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Dominick Cruz waited for more than four years for another crack at Urijah Faber, and he made sure he did not let the opportunity pass him by.
Cruz (18-1, 1-0 UFC) bobbed, weaved, punched, kicked and wrestled his way to a unanimous decision over Faber, as he defended his bantamweight crown in the UFC 132 headliner Saturday at the MGM Grand Garden Arena in Las Vegas. Scores were 50-45, 49-46 and 48-47 for Cruz, who avenged the only defeat of his career and cemented his place atop the 135-pound division.
Cruz utilized all his tools against "The California Kid," lateral movement chief among them. He pressed forward relentlessly and landed brilliant multi-strike, multi-level combinations throughout the memorable 25-minute encounter, tagging Faber with blows to the head, body and legs.
"I knew he was going to come in awkward like that," Faber said. "I decided to come straight forward. I didn't feel like I was in danger at any point, but it is what it is."
More than one round was too close to call, as the evenly matched bantamweights went toe-to-toe with one another for five rounds. Faber found a home for his powerful straight right hand on several occasions and knocked Cruz off balance with it in the fourth round, sending the champion into scramble mode. He recovered soon after, and the two resumed their duel in the center of the Octagon.
"I gotta say, Urijah hits hard," Cruz said. "His hands are very fast. Urijah's hands are good. Don't [sleep] on his hands."
The fifth round was arguably Cruz's best. He backed up Faber (25-5, 1-1 UFC) with a textbook flying knee and scored with multiple takedowns. Faber was quick to return to his feet each time, but Cruz often beat him to the punch and left him swinging at air.
"I hit him with a jumping knee, and that rocked him," Cruz said. "He's tough, man. He's a veteran, and he did well to recover from it."
The defeat halted Faber's two-fight winning streak.
"I knew it was going to be a tough fight," Faber said. "I thought I landed the heavier punches. I had him rocked a couple of times, but congratulations to Dominick; he won. It wasn't enough of an output on my side, and I didn't finish him. I felt like I won the fight, but congratulations to Dominick."
|Chris Leben wasted no time getting the job done against Wanderlei Silva.|
In less than 30 seconds, Chris Leben chopped down one of his heroes.
Leben (26-7, 12-6 UFC) stopped Brazilian icon and former Pride Fighting Championships middleweight titleholder Wanderlei Silva on first-round strikes in the co-main event. It was over in just 27 seconds, as Leben won for the fourth time in five appearances.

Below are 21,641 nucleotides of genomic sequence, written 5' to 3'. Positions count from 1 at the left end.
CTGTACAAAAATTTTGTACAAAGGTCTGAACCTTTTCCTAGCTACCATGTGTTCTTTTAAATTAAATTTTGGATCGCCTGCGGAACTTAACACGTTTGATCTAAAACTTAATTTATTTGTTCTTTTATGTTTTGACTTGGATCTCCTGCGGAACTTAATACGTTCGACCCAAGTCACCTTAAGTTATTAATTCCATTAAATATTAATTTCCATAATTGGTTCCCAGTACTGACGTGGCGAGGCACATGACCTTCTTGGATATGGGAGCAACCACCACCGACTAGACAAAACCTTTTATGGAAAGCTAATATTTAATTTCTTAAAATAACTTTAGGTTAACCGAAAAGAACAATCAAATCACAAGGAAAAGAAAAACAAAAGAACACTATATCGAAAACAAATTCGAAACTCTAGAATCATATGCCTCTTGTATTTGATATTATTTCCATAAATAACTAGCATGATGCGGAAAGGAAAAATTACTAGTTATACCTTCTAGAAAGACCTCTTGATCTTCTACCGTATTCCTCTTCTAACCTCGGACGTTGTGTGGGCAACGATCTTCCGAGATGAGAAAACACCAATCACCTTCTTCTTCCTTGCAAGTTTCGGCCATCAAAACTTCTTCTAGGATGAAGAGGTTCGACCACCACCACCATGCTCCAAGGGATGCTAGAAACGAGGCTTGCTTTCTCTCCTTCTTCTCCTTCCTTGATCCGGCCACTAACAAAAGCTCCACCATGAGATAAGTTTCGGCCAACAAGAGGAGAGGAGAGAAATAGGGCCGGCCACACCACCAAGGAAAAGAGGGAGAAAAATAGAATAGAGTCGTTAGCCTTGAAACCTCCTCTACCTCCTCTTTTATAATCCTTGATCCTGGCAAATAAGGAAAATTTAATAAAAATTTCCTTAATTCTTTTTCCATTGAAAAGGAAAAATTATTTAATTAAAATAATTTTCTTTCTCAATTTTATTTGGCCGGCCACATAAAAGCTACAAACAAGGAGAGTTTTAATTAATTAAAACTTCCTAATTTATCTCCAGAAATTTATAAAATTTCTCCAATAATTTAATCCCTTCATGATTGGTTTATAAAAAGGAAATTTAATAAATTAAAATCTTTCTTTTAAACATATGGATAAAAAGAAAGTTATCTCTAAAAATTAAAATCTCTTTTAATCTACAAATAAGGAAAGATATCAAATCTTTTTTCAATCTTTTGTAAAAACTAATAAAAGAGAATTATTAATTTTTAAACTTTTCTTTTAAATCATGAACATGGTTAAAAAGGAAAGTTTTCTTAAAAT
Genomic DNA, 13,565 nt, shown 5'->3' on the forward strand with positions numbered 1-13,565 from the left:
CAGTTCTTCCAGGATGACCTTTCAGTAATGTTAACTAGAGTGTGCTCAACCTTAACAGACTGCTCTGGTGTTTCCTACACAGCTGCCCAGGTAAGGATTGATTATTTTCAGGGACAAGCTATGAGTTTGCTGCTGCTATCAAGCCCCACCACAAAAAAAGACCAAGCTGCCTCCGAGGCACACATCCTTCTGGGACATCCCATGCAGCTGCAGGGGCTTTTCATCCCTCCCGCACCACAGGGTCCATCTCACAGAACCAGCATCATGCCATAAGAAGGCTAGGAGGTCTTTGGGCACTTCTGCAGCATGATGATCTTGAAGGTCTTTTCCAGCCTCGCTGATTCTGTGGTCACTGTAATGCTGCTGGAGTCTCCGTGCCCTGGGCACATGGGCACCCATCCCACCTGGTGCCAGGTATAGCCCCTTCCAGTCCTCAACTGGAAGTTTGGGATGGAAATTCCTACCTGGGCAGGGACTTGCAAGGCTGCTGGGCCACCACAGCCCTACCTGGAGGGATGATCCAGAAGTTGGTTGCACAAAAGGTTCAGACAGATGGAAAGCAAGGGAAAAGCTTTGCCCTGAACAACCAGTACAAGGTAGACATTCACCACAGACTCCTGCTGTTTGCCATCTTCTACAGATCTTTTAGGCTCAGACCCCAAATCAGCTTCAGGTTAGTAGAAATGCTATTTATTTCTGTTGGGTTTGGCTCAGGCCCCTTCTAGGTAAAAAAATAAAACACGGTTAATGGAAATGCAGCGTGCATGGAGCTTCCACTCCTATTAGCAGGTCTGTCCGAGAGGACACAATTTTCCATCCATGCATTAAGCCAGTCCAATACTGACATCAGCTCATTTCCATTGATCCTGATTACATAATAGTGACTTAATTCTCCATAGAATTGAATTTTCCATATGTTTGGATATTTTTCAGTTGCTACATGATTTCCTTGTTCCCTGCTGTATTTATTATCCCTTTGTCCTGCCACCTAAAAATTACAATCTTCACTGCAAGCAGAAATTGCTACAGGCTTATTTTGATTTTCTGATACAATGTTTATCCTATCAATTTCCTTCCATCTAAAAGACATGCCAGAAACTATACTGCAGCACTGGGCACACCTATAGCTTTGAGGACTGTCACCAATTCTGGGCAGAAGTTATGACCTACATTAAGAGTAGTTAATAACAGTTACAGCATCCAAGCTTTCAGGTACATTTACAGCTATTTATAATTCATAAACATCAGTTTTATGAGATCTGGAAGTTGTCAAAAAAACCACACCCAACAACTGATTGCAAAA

"I can't believe it's real," Leben said. "Holy s---."
Ever aggressive, Silva (33-11-1, 1 NC, 3-6 UFC) unleashed an opening salvo that backed up his red-headed opponent. However, Leben clipped the Brazilian with a left hook behind the ear, wobbling the fan favorite. Silva tried to clinch and recover, but he was met with a series of powerful uppercuts that brought him to his knees. A string of brutal Leben lefts finished it and left "The Axe Murderer" face down on the mat.
"I'm going to tell you where he messed up," Leben said. "He hit me right on the button. You know what happens when [opponents] hit me there. He cracked me, and I fired back on autopilot. It was a heavy shot right on my nose. I think it might be broken."
Silva, who turns 35 on Sunday, has lost six of his last eight bouts.
"Wanderlei, I love you. You are my hero," Leben said. "Thank you for honoring me with that fight."
|Dennis Siver, left, and Matt Wiman traded on equal terms for much of their three-round bout.|
Dennis Siver survived a harrowing second round and eked out a controversial unanimous decision over "The Ultimate Fighter" Season 5 alum Matt Wiman in a featured lightweight affair. All three cageside judges saw it 29-28 for Siver, who has pieced together a four-fight winning streak inside the promotion's deepest division.
Siver (19-7, 8-4 UFC) stuffed Wiman's early takedown attempts and controlled the standup for much of the encounter. However, Wiman grounded the Russian-born German kickboxer in the second round and tattooed him with heavy elbows from inside his guard, opening a pair of cuts on his forehead. By the time the period ended, Siver's head and torso were covered in blood.